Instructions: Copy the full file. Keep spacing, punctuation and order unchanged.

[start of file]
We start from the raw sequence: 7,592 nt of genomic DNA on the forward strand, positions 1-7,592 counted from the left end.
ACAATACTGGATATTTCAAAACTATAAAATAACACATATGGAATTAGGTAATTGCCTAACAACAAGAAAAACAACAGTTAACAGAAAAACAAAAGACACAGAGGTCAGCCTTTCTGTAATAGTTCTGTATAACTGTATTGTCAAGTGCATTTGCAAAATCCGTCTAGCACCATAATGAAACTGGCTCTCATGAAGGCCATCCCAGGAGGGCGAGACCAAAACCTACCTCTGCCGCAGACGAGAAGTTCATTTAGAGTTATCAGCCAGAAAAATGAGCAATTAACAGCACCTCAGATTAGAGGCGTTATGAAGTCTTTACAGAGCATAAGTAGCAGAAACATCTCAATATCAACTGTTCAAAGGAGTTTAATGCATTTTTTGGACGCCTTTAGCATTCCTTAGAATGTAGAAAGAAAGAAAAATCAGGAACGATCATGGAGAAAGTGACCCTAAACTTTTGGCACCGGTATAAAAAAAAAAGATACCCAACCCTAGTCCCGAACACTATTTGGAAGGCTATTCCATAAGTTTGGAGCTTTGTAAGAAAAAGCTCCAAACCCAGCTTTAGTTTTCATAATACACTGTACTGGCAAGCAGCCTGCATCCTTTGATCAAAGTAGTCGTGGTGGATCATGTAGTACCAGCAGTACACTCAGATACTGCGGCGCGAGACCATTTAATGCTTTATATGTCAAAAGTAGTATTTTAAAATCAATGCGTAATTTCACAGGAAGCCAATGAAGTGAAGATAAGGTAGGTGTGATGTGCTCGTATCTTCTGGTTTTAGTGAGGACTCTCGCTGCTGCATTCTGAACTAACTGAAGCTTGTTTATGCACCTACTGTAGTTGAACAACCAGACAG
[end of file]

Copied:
We start from the raw sequence: 7,592 nt of genomic DNA on the forward strand, positions 1-7,592 counted from the left end.
ACAATACTGGATATTTCAAAACTATAAAATAACACATATGGAATTAGGTAATTGCCTAACAACAAGAAAAACAACAGTTAACAGAAAAACAAAAGACACAGAGGTCAGCCTTTCTGTAATAGTTCTGTATAACTGTATTGTCAAGTGCATTTGCAAAATCCGTCTAGCACCATAATGAAACTGGCTCTCATGAAGGCCATCCCAGGAGGGCGAGACCAAAACCTACCTCTGCCGCAGACGAGAAGTTCATTTAGAGTTATCAGCCAGAAAAATGAGCAATTAACAGCACCTCAGATTAGAGGCGTTATGAAGTCTTTACAGAGCATAAGTAGCAGAAACATCTCAATATCAACTGTTCAAAGGAGTTTAATGCATTTTTTGGACGCCTTTAGCATTCCTTAGAATGTAGAAAGAAAGAAAAATCAGGAACGATCATGGAGAAAGTGACCCTAAACTTTTGGCACCGGTATAAAAAAAAAAGATACCCAACCCTAGTCCCGAACACTATTTGGAAGGCTATTCCATAAGTTTGGAGCTTTGTAAGAAAAAGCTCCAAACCCAGCTTTAGTTTTCATAATACACTGTACTGGCAAGCAGCCTGCATCCTTTGATCAAAGTAGTCGTGGTGGATCATGTAGTACCAGCAGTACACTCAGATACTGCGGCGCGAGACCATTTAATGCTTTATATGTCAAAAGTAGTATTTTAAAATCAATGCGTAATTTCACAGGAAGCCAATGAAGTGAAGATAAGGTAGGTGTGATGTGCTCGTATCTTCTGGTTTTAGTGAGGACTCTCGCTGCTGCATTCTGAACTAACTGAAGCTTGTTTATGCACCTACTGTAGTTGAACAACCAGACAG